Examining the Causes of Trends in the Context of a Variable Subpolar North Atlantic Ocean

Principal Investigator(s): Amy Clement, Benjamin Kirtman (University of Miami), Mark Cane (Columbia University)

Year Initially Funded: 2020

Program (s): Climate Variability & Predictability

Competition: Decadal Climate Variability and Predictability

Award Number: NA20OAR4310400, GC20-204 | View Publications on Google Scholar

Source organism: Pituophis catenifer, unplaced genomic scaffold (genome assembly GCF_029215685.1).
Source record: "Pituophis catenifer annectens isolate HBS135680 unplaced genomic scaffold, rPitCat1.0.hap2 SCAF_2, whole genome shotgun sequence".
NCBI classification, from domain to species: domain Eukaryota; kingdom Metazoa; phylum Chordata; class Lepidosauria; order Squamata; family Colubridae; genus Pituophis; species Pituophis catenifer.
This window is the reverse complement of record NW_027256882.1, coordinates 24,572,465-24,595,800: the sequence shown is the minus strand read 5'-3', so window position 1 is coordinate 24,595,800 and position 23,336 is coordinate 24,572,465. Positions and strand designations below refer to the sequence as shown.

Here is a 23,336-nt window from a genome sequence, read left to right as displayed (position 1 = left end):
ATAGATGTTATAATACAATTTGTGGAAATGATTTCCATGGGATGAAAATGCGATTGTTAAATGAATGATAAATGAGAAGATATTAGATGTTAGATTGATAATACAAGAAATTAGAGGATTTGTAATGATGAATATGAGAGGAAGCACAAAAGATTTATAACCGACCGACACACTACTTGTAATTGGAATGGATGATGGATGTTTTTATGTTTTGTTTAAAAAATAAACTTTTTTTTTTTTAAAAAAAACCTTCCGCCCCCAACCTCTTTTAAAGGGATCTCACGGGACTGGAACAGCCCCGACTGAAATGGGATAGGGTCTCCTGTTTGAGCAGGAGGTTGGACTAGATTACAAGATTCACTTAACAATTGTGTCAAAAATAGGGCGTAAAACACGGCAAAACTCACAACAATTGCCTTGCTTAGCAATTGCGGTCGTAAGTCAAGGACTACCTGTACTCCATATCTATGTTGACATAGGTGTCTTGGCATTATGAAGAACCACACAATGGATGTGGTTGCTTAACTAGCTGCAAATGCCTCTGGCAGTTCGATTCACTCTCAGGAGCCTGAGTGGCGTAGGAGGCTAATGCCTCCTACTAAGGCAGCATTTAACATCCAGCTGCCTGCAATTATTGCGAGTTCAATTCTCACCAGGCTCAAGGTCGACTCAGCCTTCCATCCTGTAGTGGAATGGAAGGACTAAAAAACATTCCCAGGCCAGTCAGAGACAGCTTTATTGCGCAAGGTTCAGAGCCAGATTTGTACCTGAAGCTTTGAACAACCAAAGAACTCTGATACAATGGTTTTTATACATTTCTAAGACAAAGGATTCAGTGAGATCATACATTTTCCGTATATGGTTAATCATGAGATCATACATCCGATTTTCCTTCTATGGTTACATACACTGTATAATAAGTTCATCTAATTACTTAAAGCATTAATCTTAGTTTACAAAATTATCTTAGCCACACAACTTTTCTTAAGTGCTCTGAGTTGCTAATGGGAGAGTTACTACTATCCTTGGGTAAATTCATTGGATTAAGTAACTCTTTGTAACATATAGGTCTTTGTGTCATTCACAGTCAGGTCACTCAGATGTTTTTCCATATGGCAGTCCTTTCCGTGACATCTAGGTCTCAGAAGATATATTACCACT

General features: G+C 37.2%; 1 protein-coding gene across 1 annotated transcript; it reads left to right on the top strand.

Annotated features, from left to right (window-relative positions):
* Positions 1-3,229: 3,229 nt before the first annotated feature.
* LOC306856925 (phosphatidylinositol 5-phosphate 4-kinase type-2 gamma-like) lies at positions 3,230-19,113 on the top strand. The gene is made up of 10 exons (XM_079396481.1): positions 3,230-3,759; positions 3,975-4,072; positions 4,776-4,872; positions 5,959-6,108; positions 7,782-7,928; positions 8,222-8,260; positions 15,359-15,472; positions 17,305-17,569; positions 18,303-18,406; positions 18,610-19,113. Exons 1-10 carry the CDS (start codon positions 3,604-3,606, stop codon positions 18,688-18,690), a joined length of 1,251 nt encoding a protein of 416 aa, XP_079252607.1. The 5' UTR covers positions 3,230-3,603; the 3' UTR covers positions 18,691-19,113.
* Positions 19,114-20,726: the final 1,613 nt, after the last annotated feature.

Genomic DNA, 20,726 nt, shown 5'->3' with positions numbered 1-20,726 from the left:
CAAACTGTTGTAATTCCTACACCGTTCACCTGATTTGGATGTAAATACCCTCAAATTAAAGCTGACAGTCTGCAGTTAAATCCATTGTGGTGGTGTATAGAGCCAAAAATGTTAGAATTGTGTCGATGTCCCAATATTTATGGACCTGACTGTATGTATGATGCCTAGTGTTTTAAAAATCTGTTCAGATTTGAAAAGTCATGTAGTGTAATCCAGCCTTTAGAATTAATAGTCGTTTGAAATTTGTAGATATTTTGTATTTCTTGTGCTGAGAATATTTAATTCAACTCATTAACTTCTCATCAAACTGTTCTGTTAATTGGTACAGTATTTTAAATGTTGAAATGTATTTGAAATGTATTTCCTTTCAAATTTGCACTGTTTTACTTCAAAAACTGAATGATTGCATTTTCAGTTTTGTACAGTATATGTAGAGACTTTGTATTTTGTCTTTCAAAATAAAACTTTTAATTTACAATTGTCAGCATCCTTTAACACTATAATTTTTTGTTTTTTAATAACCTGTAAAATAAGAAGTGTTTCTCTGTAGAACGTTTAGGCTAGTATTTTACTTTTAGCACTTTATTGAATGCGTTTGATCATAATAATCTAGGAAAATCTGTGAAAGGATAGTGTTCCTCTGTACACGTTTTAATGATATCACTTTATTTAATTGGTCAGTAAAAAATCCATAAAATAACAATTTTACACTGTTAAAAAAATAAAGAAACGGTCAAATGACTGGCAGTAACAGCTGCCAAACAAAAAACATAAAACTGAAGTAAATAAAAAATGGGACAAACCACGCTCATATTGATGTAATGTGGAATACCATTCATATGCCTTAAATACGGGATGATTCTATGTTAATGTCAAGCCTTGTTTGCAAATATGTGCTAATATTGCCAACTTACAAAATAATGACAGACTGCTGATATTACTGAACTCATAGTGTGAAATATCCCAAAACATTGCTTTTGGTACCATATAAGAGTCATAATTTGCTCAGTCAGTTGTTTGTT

The subpolar North Atlantic is the only extensive region of the world ocean where the sea surface temperature (SST) has cooled since 1900 (IPCC 2013). This cooling occurs in the context of strong multi-decadal variability in SST. The causes of these features of the subpolar North Atlantic are currently debated, and include external forcing as well as externally forced and internally generated variability in the atmosphere and ocean circulation. Understanding the causes of past changes is critical for predicting how the ocean will evolve in the near-term future, as well as in long-term projections. Here we will address the causes of the cooling trend (the so-called ‘warming hole’) in the context of a highly variable subpolar North Atlantic. As a first step, we will dive into the causes of the trend itself, and evaluate a previously untested mechanism: that the cooling is the ocean response to a northward shifted North Atlantic jet. We will employ a climate model hierarchy that includes: a fully coupled model, a slab ocean model, a slab ocean with Ekman included, as well as forced ocean experiments. The mechanisms revealed in this hierarchy will also be tested in CMIP5/6 model experiments and observations. As a second step, we will examine fluctuations about this trend, and how the forced component can impact internally driven ocean and atmosphere variability. To do this we will develop a new framework that can applied across models for evaluating the time-evolving ocean conditions that can lead to predictability. We will also use a large-archive of CESM and CMIP5/6 simulations to evaluate the relationship between the ensemble-mean forced signal and the spread due to internally-generated variability. Our proposed work responds to the NOAA Climate Program Office’s "CVP - Decadal Climate Variability and Predictability" competition. In particular, we address the priority area of ‘Investigation of mechanisms that govern variability of the coupled climate system and its predictability on the interannual to multi-decadal timescales within longterm observation data and/or model data (such as, CMIP6), with a focus on either the Atlantic or Pacific Ocean region.’ By using a combination of the CESM model hierarchy, CMIP5/6 data, and observations, we will gain a process-level understanding of the ocean and atmosphere on the interannual to multi-decadal timescales, which will lead to greater confidence in our ability to predict future changes in the North Atlantic and their impacts.